Sheriff William Oliver celebrated his one-year anniversary as sheriff of Yadkin County on Jan. 26, and he still has three years left on his term.
A lifetime resident of Yadkin County, Oliver has been preparing himself for this title since he was 18 years old. He began his career in the communications department at the Yadkin County Sheriff’s Office and progressed to a patrol officer and detention officer. He spent about 13 years in narcotics investigations and worked his way up to chief deputy before leaving to work in Forsyth County.
Oliver was over the community sheriff’s community policing program in Lewisville for 10 years before he decided to retire. He spent a year and a half in retirement before county commissioners contacted him.
“In January 2011 I was asked to consider taking the position of the sheriff here in Yadkin County and after a lot of consideration I decided that it was something that I had always wanted to do,” Oliver said.
Since accepting the position, Oliver has been working to update the office’s software and programs and to implement an inventory program to track all of the departments resources.
“I found that we didn’t have anything currently in use to completely document vehicles, weapons and other equipment that the sheriff’s office operated and owned, so we installed some new software equipment,” Oliver said.
This also led to the standardization of the office’s vehicles and weapons to make them more cost efficient and easier to manage, he said.
Next, the office worked toward improving its 911 call recording system. The previous system would occasionally not record calls, and Oliver upgraded to a system that starts recording before the conversation actually begins.
Other computer upgrades also allow the office to set up a mobile office in case of emergency and provides their officers and operators with as much information as possible when responding to 911 calls.
A new call-taking policy was also implemented that requires all calls to have a disposition that will eliminate missing reports.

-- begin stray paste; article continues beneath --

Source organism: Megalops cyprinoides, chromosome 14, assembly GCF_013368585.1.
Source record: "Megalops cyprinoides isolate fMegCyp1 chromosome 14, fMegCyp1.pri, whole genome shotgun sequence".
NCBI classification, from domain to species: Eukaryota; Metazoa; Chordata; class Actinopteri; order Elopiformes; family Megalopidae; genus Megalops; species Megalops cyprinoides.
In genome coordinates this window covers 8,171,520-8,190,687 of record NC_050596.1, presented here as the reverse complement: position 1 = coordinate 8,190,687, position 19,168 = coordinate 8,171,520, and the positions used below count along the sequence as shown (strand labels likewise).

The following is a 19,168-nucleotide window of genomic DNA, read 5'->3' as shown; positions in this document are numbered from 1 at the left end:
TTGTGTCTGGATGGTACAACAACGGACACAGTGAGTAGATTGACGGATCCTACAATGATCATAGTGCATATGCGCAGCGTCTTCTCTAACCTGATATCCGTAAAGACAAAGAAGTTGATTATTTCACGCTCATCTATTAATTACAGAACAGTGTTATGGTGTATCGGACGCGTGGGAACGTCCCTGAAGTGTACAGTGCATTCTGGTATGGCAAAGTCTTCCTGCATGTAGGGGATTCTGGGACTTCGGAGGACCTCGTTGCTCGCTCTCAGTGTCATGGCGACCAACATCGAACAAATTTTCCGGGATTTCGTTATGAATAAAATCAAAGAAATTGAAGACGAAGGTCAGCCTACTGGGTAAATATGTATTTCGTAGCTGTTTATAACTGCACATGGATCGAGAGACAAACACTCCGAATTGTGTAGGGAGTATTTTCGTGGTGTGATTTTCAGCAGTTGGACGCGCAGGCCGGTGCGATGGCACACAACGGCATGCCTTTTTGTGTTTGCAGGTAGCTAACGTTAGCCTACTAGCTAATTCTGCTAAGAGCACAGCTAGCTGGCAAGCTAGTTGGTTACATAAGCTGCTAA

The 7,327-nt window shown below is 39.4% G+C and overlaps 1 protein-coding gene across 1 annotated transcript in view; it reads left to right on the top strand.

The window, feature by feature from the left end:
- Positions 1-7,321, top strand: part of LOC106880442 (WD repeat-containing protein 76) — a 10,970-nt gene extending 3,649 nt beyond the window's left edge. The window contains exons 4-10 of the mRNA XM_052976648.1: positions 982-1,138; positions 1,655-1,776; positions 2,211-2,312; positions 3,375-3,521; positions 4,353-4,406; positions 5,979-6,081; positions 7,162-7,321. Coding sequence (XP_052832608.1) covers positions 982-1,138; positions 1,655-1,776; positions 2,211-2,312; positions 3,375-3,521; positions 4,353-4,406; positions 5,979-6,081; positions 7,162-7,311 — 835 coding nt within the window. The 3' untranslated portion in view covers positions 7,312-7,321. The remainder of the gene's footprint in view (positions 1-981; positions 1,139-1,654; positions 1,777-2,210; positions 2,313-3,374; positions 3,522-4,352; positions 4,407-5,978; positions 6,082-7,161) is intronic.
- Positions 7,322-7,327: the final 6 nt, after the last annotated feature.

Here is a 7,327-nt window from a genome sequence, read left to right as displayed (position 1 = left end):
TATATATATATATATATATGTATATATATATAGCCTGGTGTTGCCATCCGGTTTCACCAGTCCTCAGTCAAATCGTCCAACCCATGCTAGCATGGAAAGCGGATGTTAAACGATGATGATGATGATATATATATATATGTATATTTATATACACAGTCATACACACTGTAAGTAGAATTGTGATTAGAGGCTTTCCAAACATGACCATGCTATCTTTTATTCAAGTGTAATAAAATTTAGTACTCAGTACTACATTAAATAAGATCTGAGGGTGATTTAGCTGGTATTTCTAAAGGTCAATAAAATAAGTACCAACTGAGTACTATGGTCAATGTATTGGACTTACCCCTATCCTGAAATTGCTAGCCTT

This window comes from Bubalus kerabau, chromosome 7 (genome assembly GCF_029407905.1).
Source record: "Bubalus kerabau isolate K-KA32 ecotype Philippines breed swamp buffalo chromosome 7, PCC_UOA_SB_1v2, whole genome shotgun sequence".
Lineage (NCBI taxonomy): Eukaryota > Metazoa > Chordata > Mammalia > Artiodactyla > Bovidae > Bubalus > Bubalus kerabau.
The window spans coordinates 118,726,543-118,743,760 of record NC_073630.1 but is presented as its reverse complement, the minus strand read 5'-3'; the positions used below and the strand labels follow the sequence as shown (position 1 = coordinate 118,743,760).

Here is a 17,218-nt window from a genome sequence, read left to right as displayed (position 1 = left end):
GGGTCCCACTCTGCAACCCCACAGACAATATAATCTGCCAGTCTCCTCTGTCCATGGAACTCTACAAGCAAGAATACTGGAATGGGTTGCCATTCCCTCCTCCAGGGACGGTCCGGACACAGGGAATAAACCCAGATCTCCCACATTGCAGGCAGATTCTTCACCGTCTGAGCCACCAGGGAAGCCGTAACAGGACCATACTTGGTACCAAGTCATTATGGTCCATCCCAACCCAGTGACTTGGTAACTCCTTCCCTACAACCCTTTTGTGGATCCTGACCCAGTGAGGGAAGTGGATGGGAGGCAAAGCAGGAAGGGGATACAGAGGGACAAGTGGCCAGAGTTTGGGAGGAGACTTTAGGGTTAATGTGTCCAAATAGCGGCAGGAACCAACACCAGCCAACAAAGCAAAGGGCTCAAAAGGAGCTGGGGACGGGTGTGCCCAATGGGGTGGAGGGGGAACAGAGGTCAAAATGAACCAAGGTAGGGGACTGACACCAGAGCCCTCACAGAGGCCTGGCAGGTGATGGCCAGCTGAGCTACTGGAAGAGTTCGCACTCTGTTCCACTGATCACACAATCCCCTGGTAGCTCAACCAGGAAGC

“A lot of these things that we’ve accomplished is not just me,” Oliver said. “The sheriff can provide a vision and some leadership but it takes a lot of other people cooperating and working to make that happen. Obviously I’ve had that, and I can’t say enough about the staff. They’ve gotten behind me and done a lot of great things to make this work.”
The sheriff’s office responsibilities include providing security to the courts, operating the jail, serving civil process and warrants, answering calls for service and investigating crimes. Oliver says that drugs, breaking and entering and larcenies are the biggest crimes that the county faces right now.
“Those are the crimes that have the biggest impact on the county,” Oliver said. “We’re working hard, and I think that’s reflected in the amount of people that we have in the jail and the number of arrests that we’re making on those charges.”
Oliver’s goals for the upcoming year include the creation of a crime prevention program. He says he hopes the program will focus on educating the youth and the elderly, and he would like to have a full-time crime prevention officer.
“We do what we can to put [criminals] in jail and get as much of your property back as we can, but once you become a victim of a crime, we can’t fix that,” Oliver said. “The emotional impact it has on you or the sentimental value of the items you lose we can’t replace that so we want to work towards preventing those crimes from happening.”
Oliver said that he does plan to run for sheriff at the end of his term in three years.
“I think [being sheriff] gives me an opportunity to give back to the county and to make a difference,” Oliver said. “I feel strongly about the fact that Yadkin County deserves the best law enforcement available, and I feel like to get that you need someone with experience and a background in law enforcement. I’m trying to provide the best services I can to the citizens of Yadkin County by using all the training and resources that I have.”